Sen. Bernie Sanders, I-Vt., vowed Monday to vigorously oppose President Donald Trump’s nomination of a former pharmaceutical executive to serve as the next secretary of the Department of Health and Human Services. But for the most part, hospitals and healthcare trade groups came out in support of Alex Azar.
Azar, who served as the head of Eli Lilly’s U.S. operations for five years until he stepped down from the position in January, previously served as deputy secretary of HHS under the George W. Bush administration. Most industry trade groups were pleased with Azar’s combination of work experience within the public and private sectors, plus his understanding of the inner workings of the federal agency
But Sanders was skeptical that Azar is the right choice for the top HHS post, especially as the United States aims to lower skyrocketing prescription drug prices.
“At a time when the United States pays, by far, the highest prices in the world for prescription drugs, the last thing we need is to put a pharmaceutical executive in charge of the Department of Health and Human Services.,” Sanders said in a statement. “The nomination of Alex Azar, the former head of Eli Lilly’s U.S. operations, shows that Trump was never serious about his promise to stop the pharmaceutical industry from ‘getting away with murder.’”
In addition, Sanders said that during Azar’s tenure at Eli Lilly, the corporation earned millions of dollars but dodged taxes while charging Americans “outrageously high prices for life-saving prescription drugs”
“We need an HHS secretary who is willing to take on the greed of the pharmaceutical industry and lower prescription drug prices,” he said, “not one who has financially benefited from this greed. I will vigorously oppose this nomination.”
Senate Health Committee Chairman Lamar Alexander, R-Tenn., said Azar has qualifications and experience to get results and he will quickly schedule a hearing on his nomination.
Meanwhile, representatives from the pharmaceutical, insurance and healthcare industries, particularly those that have directly worked with him n his government and private sector roles, issued statements in support of Azar.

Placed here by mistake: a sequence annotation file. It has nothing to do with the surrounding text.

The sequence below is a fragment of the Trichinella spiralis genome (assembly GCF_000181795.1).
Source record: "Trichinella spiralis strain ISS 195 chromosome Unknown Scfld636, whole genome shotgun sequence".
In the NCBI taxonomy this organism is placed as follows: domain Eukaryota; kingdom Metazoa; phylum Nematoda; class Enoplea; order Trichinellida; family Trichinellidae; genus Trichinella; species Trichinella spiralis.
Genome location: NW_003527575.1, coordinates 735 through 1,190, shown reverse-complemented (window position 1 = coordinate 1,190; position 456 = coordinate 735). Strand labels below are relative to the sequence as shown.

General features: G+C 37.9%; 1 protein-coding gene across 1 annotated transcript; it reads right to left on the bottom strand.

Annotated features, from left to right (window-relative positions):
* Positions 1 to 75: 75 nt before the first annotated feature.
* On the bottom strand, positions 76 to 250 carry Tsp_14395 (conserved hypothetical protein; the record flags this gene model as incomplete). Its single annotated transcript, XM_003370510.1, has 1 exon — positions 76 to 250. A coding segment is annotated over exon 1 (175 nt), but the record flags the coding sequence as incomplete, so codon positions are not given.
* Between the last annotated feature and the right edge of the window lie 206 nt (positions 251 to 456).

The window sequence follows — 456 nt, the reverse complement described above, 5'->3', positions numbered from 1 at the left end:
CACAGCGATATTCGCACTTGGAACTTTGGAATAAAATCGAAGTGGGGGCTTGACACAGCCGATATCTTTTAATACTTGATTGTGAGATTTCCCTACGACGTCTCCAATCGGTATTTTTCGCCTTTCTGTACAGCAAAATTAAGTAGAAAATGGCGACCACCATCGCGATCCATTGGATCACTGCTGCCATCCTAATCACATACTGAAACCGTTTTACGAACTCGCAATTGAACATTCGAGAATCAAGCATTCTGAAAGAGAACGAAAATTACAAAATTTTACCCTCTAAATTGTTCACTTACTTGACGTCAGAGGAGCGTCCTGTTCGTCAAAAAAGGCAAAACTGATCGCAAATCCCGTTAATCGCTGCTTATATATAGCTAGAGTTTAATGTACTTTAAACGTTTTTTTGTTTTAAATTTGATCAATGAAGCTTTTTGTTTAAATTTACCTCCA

FAH: ‘A perfect pick’
Marilyn Tavenner, president and CEO of America’s Health Insurance Plans, said Azar has the “experience and expertise to combine the best from the private sector with the best of our public programs to make healthcare work for every American.”
Premier, an alliance of approximately 3,900 U.S. hospitals and health systems and roughly 150,000 other providers and organizations, said the organization worked with Azar when he served under the Bush administration During his tenure, the agency worked on some of the early value-based payment models, including the Hospital Quality Improvement Demonstration project.
“We know from that work he understands the need to move away from the perverse incentives in the Medicare fee-for-service payment system and to do so in a fashion that incents high-quality care,” said Susan DeVore, CEO of Premier. “He also appreciates the need to have access to healthcare data and interoperability of health information systems.”
Chip Kahn, president and CEO of the Federation of American Hospitals, the national advocacy organization for investor-owned hospitals, made similar comments. Kahn called Azar “the perfect pick for the times.” He believes Azar’s years of experience in government service and the healthcare sector makes him uniquely qualified to confront the healthcare system’s biggest challenges, including deliberations over healthcare reform, healthcare quality and cost issues.
HLC: Azar will ‘hit the ground running’
Azar was a member of the Healthcare Leadership Council when he was president of Lilly USA, and he served on the organization’s executive committee. HLC President Mary R. Grealy said she believes that once confirmed, Azar will be able to “hit the ground running,” and will be help bring a “patient-centered, value-focused approach to healthcare policymaking.”
When he worked with HLC, Grealy said that during deliberations, he was a strong and influential voice for health system transformation to achieve greater value as defined by affordability and consistent clinical quality without disparities.
"For as long as I have known and worked with him, he has always steadfastly believed in putting the patient first, and I have no doubt that is the commitment he will bring to HHS," she said.
The National Community Pharmacists Association said in a statement that Azar’s background in the pharmaceutical industry means he understands supply chain issues and players that will be helpful to him in his role at HHS.
Although the Patients for Affordable Drugs said it was concerned that the former drug company executive may not take action on skyrocketing drug prices, Ben Wakana, executive director, said in a statement that Azar is well-qualified for the position.
"He has the chance to stand up for patients because he knows exactly how the drug pricing system is broken," said.Wakana, who previously served as the head of HHS communications under the Obama administration. "If he wants to take meaningful action to lower drug prices, we want to help him."